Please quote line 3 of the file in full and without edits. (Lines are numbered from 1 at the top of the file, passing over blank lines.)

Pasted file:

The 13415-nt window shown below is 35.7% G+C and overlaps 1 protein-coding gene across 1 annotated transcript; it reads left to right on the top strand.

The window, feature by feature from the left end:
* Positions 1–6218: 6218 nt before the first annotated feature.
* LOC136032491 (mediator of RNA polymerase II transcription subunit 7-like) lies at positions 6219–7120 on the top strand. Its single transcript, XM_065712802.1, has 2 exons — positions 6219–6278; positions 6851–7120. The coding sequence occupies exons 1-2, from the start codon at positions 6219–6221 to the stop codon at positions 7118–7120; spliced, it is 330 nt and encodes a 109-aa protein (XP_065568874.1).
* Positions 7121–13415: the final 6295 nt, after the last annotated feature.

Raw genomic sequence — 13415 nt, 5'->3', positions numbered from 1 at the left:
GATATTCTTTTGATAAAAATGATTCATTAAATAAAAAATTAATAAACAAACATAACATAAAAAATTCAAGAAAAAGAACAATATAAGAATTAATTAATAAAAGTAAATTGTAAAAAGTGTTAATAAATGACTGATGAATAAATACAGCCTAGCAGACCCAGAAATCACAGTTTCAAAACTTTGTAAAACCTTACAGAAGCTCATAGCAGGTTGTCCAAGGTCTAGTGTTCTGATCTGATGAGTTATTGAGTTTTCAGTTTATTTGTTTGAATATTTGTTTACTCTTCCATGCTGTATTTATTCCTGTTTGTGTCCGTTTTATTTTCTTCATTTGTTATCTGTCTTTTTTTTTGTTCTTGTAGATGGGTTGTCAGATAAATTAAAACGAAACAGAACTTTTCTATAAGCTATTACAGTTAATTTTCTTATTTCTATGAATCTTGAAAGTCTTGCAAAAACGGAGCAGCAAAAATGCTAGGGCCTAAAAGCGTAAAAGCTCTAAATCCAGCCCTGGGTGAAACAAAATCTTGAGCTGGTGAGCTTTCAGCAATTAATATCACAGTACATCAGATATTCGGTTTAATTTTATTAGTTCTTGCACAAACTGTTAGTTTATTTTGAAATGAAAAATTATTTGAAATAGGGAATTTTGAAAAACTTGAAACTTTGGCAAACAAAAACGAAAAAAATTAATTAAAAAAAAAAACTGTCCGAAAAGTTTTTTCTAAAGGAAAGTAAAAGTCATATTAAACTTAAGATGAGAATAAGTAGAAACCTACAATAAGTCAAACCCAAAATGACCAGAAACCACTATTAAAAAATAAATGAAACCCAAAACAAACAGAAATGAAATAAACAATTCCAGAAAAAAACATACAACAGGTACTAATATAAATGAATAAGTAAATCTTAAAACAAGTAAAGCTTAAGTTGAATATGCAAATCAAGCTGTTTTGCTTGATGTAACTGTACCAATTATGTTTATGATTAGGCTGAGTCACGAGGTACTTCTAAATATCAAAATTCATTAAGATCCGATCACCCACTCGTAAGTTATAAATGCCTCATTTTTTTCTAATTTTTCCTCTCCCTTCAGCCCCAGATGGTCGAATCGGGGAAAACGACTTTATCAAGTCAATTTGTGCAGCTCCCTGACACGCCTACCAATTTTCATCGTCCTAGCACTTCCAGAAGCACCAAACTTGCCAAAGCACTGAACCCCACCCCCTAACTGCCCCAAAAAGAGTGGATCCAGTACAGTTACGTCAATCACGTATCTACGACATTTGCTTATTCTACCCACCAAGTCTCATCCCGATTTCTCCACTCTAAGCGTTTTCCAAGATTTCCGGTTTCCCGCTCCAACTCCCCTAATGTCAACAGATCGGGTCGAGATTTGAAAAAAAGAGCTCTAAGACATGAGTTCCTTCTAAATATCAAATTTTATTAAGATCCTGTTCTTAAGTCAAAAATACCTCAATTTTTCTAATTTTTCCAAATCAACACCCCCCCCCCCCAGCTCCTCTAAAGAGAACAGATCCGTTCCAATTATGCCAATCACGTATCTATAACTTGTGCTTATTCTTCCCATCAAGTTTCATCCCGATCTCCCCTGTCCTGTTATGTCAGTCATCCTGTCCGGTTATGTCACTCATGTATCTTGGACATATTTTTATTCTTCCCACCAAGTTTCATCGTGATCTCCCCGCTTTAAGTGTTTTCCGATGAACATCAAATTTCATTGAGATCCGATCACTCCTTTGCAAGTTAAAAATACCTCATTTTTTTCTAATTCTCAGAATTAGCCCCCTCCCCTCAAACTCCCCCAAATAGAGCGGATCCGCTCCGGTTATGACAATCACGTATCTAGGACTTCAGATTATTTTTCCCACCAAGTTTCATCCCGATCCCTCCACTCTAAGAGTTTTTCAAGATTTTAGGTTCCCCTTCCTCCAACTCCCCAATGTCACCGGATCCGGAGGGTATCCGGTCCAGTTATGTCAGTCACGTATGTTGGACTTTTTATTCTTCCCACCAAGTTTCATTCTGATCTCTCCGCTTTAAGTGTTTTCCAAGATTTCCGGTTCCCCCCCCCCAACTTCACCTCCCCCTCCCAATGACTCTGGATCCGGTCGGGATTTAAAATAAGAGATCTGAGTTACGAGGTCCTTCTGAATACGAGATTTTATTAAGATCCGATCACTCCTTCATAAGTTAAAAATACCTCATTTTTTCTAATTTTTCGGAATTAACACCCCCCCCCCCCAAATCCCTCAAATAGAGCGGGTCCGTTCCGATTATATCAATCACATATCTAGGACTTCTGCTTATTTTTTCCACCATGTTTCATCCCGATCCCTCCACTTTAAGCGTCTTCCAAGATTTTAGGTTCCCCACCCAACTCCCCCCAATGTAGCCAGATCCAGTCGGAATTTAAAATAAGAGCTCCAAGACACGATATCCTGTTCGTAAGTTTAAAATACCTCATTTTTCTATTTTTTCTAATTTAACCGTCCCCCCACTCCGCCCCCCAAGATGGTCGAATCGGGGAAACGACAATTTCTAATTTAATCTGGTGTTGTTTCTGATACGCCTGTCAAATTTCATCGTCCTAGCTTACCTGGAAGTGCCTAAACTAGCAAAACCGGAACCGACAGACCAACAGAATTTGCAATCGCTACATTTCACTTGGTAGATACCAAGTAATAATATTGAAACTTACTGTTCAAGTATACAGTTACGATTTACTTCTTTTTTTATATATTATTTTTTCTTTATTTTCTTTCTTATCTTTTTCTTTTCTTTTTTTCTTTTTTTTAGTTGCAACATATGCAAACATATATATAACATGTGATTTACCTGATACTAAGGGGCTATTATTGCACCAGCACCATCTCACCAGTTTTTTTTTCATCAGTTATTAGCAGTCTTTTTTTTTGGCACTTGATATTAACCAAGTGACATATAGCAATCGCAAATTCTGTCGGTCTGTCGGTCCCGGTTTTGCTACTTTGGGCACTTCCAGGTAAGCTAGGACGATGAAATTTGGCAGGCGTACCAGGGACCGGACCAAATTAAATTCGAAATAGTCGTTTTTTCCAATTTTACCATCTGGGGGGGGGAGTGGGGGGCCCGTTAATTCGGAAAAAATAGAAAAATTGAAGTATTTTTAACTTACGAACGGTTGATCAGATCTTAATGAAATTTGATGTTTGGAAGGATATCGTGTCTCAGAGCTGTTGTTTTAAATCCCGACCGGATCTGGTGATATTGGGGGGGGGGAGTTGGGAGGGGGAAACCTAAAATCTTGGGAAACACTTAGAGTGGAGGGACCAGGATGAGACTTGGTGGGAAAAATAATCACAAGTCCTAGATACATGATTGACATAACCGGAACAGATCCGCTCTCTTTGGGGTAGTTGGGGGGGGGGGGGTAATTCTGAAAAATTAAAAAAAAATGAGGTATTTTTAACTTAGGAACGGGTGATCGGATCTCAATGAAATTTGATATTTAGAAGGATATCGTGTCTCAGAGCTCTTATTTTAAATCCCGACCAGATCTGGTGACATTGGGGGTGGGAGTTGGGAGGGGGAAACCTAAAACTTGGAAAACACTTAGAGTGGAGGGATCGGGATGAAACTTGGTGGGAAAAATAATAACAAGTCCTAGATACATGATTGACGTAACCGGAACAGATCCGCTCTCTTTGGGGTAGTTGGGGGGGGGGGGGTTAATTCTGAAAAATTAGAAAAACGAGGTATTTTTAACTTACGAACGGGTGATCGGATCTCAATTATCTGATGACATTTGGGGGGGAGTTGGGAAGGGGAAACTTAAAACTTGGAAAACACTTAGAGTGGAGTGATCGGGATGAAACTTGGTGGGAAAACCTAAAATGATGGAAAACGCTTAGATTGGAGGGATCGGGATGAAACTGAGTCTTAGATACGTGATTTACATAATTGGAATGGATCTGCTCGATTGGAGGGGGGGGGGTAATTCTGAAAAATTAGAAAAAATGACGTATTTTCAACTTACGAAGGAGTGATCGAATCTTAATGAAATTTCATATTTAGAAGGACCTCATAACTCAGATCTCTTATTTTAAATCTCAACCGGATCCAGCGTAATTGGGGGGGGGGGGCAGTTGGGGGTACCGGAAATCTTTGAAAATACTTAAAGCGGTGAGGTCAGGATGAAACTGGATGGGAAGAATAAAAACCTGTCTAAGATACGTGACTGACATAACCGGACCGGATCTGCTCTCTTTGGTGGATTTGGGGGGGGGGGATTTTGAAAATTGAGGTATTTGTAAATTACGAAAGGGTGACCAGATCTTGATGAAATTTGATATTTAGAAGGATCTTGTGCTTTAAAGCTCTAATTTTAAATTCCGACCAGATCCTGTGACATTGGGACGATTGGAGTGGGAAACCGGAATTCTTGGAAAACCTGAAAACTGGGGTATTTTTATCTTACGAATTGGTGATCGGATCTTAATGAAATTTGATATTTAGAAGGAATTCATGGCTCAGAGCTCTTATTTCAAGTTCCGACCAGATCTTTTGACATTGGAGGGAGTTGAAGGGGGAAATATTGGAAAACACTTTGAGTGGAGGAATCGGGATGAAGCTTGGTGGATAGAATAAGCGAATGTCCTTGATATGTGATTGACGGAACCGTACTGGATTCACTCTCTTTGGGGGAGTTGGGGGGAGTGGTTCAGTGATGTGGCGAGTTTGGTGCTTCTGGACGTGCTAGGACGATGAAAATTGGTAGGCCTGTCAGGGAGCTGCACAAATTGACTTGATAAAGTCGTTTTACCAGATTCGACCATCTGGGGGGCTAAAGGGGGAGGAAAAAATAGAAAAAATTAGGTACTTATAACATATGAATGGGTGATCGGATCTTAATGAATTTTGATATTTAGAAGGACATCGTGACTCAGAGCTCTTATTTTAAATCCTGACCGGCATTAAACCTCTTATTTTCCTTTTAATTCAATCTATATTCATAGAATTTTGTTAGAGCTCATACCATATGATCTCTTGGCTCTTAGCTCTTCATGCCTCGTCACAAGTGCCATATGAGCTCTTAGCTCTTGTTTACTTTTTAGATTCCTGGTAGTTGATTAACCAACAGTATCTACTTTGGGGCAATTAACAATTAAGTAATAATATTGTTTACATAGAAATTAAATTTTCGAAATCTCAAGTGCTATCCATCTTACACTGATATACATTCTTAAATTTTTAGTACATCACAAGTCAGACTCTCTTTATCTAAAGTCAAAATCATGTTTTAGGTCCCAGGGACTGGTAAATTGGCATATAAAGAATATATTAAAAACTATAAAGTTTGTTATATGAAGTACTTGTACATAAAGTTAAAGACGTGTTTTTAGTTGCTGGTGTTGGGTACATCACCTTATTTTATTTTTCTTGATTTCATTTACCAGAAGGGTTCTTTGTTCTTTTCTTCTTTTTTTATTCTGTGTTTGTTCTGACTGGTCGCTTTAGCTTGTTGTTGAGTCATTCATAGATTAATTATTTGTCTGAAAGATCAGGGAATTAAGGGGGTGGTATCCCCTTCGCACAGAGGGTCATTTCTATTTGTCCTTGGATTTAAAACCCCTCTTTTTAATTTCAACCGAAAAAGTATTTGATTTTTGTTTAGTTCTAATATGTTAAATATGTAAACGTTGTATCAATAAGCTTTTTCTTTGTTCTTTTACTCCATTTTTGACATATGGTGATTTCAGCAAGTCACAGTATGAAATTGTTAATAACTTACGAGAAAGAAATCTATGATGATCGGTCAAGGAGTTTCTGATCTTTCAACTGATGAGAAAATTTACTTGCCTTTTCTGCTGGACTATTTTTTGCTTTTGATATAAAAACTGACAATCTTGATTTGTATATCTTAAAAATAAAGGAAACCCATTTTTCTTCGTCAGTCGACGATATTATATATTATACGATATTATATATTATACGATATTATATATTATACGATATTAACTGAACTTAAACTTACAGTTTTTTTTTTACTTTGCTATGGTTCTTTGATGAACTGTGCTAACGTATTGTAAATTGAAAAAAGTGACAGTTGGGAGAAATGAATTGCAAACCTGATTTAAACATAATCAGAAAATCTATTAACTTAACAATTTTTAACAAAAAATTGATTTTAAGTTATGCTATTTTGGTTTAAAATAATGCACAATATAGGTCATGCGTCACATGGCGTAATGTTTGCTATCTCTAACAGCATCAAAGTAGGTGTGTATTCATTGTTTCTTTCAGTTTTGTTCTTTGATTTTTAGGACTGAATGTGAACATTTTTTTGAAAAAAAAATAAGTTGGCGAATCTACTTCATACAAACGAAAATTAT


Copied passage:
* Positions 1–6218: 6218 nt before the first annotated feature.